***

There’s the physical building
There’s the life building
What shall I construct with the time that’s left?

Painting Churches

This is the title of a play I saw this afternoon at Procunier Hall in London.  It’s about the impact of Alzheimers on a family.  It’s also about longstanding emotional dysfunction and how there are no winners here (or are there?)

A reviewer sets the stage for us:

A last remnant of the old-money, socially elite WASP families that used to be Beacon Hill’s principal inhabitants, the Churches are an artistic clan.  Gardner Church is an aging poet, now going dotty, whose eminence is suggested by a library that includes gifts from Robert Frost and Andre Malraux.  His wife, Fanny, long used to running the household and serving as her husband’s real-world anchor, is easily recognizable as the type of upper-class woman whose own suppressed artistic instincts find fruition in her consciousness of clothes and furnishings.  Sharp-eyed and even sharper-tongued, Fanny also functions, with supportive intent, as a kind of critical nemesis to both her husband and their daughter, Mags, an aspiring painter, now living in New York, about to have her breakout solo show.

Mags has come come home to help her parents move out of their too expensive Boston townhouse, and into the cottage they own on Cape Cod.  She wants to paint them sitting together.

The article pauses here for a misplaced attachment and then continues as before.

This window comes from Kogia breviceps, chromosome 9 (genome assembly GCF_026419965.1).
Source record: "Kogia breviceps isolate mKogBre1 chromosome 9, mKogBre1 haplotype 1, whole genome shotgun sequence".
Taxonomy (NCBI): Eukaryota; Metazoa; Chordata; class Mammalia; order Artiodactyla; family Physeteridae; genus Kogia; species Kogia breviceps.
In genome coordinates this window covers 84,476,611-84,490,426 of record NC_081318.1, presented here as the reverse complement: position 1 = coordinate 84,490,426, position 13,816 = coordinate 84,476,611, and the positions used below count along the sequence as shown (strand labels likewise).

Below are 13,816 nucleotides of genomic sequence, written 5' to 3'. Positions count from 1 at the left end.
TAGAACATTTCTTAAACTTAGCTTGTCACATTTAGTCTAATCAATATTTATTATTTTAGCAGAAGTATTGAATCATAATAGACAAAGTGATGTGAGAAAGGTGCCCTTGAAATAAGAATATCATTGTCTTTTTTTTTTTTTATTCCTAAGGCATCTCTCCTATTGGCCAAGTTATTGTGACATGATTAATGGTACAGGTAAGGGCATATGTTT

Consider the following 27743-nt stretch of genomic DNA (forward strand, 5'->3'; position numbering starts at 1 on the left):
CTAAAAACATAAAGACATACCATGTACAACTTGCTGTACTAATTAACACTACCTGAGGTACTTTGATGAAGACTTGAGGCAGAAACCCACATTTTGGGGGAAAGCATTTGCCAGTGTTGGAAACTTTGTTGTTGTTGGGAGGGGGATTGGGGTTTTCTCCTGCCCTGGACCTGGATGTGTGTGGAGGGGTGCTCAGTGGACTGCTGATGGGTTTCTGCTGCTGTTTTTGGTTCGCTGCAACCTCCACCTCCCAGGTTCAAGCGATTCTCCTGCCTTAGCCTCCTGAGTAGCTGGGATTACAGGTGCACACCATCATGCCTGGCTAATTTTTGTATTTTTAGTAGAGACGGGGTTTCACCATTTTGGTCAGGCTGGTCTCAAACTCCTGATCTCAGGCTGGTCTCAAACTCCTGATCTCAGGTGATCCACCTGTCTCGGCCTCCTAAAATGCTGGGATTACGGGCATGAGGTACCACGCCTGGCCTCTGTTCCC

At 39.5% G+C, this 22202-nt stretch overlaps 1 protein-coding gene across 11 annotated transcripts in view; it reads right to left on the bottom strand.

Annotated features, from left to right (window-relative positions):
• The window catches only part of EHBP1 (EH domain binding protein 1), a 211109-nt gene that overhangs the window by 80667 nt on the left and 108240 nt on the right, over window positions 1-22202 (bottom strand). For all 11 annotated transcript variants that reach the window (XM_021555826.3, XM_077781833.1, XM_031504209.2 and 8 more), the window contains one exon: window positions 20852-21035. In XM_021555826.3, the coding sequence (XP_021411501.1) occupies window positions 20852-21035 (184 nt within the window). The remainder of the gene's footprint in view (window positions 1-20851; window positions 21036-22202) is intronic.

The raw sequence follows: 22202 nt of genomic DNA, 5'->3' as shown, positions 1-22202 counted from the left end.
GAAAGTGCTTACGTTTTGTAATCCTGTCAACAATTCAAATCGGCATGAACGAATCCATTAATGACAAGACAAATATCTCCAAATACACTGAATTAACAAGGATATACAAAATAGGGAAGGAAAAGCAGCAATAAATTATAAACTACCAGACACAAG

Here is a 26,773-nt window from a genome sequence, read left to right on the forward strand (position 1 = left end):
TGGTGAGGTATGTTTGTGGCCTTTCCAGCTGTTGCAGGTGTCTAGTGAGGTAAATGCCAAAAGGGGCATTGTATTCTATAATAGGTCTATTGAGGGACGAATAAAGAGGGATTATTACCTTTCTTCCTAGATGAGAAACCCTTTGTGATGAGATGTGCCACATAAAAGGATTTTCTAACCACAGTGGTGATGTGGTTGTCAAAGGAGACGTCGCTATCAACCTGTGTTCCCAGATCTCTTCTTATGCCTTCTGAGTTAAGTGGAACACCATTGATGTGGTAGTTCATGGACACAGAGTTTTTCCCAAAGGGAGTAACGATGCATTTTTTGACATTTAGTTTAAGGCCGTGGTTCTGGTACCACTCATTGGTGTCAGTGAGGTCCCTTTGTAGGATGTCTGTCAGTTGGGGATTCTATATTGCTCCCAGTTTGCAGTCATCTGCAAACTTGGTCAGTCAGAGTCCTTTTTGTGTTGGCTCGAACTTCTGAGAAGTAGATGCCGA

There is such sadness in this play.  Such a sense of loss in each of the three.  It’s far more than dementia.  It’s about how imperfect we all are.  We achieve something and then life seems to conspire to take away the satisfaction, to drop us down a bottomless pit for awhile.  Perhaps ending it all would be a good plan.

Through the tossings and turnings of relationship, though, a light shines.  There’s a recognition of who the other really is, even if that’s usually buried under a blanket of low self-esteem and woundedness.  There is a dance to this.  There is a tiny smile, as each person at least momentarily sees beyond the condemnations, the status, the fame, the need to have the other do what you want them to do.